"Widespread doubts" towards the Investigatory Powers Bill

Posted by Silkie Carlo on 02 February 2016

Yesterday, the Parliamentary Science and Technology Committee released its assessment of the Government’s Draft Investigatory Powers Bill. Its conclusion: the legislation is confusing, even to tech experts.

In scrutinising the proposals, which include plans for mass hacking and the collection of everyone’s internet records, the Committee of MPs warned “there are widespread doubts over the definition… of a number of the terms used in the draft Bill”.

The lack of clarity in so many aspects of the draft Bill opens its provisions up to abuse.

The Committee noted uncertainty from the tech sector about what the Government means when it demands they collect ‘internet connection records’, and difficulty in distinguishing between collecting ‘communications data’ and ‘communications content’.

As Dr Richard Clayton, Director of the Cambridge Cloud Cybercrime Centre at the University of Cambridge, said: “the present Bill forbids almost nothing… and hides radical new capabilities behind pages of obscuring detail”. With such vague parameters, the security services are free to interpret the extent of their powers however they like.

All this confusion has raised serious concerns within the tech sector. International giants such as Facebook and Apple, as well as UK service providers like BT and ubiquitous companies like Google, have all come forward to criticise the draft Bill.

They recognise that not only will the proposals undermine their profits, but plans such as the removal of encryption from their services will undermine the trusting relationship they have with their users.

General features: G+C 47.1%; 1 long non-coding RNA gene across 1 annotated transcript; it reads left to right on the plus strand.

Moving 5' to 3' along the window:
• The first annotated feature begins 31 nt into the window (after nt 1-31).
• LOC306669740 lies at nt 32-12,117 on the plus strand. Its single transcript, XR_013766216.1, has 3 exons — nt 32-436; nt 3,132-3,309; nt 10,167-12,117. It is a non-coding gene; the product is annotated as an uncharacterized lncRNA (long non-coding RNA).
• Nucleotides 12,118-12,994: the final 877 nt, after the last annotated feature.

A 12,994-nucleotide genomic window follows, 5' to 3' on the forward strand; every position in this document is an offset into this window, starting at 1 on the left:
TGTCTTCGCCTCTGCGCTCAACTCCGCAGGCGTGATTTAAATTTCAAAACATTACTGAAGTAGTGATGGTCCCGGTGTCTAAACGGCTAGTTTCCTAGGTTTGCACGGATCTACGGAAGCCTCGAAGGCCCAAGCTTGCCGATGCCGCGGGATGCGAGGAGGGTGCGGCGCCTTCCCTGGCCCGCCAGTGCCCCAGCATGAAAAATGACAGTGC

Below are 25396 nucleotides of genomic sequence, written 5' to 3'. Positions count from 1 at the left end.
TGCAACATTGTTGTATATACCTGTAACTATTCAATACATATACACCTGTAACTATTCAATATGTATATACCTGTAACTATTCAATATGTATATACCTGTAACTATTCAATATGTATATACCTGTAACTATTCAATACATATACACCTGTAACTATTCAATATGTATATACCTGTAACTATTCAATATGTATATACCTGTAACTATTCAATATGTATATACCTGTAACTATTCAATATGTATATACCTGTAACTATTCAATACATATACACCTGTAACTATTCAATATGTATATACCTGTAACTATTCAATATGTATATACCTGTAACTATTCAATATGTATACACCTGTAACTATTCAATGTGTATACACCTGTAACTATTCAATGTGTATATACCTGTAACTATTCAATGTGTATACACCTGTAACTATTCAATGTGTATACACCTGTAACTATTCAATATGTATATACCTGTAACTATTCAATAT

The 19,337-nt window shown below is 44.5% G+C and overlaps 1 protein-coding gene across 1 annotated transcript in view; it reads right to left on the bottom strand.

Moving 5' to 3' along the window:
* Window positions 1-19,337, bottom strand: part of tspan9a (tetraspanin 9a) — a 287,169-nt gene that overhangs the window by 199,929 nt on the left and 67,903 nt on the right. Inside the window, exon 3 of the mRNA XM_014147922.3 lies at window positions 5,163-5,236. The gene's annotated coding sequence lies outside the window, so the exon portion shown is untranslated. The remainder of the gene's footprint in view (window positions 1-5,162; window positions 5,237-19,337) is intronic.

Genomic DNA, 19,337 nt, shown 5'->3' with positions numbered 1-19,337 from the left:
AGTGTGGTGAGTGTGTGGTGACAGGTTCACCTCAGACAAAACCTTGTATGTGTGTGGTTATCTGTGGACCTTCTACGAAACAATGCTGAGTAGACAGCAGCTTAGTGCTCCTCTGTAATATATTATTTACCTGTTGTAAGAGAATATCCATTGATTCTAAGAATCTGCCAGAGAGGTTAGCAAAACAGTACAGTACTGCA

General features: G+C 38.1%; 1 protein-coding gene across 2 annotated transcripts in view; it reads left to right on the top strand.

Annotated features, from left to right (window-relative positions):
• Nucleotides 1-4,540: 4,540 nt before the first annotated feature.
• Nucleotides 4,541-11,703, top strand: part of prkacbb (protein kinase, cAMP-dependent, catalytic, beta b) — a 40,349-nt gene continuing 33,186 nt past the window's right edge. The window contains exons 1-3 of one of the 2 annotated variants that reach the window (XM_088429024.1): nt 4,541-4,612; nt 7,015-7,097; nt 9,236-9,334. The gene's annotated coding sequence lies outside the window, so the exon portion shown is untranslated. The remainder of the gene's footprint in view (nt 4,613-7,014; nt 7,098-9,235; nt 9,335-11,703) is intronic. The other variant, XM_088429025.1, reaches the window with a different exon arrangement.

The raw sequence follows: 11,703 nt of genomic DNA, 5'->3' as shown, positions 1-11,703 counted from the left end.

Dr Joss Wright of the Oxford Internet Institute warned in the Committee’s report of the “chilling effects” that surveillance could have on even innocent web browsing. When people know their every website visit and text message is being watched, it seems inevitable that a level of self-censorship will creep in. As our lives increasingly play out online, the expansion of surveillance leads to the shrinking of private spaces, and poses great risk to our freedom of expression.

Beyond the threat to our basic freedoms, the bulk hacking powers proposed in the draft Bill endanger the very security the Government claims to be protecting.

The scope for warrants that permit the hacking of tens, thousands, even millions of people’s devices, is likely to leave our phones, computers and the increasing number of internet-connected cars and home appliances open to attack from criminals.

Disappointingly while the Science and Technology Committee acknowledges the dangers and potential for ‘public fear’ of state-sanctioned hacking, its recommendation is only that the Investigatory Powers Commissioner merely monitors public reaction to this power, and that the Government should be prepared to “refine its approach”.

The security services are not known for giving up powers once they have been introduced.

Given the draft Bill’s clampdown on whistleblowers and strict rules on when the use of surveillance powers can be disclosed, the chances of the public ever finding out their devices have been hacked are slim. The idea that we should be waiting for something to go wrong before changing these dangerous proposals is simply absurd.

With concern and confusion growing among not only human rights campaigners and politicians, but the technology and internet companies tasked with implementing some of the draft Bill’s measures, the Government must face up to its dangers and impracticalities.

Liberty’s Safe and Sound Plan contains eight simple suggestions for how they can end the confusion and use this once-in-a-generation chance to introduce a system that is transparent, proportionate, effective and targeted at those under suspicion.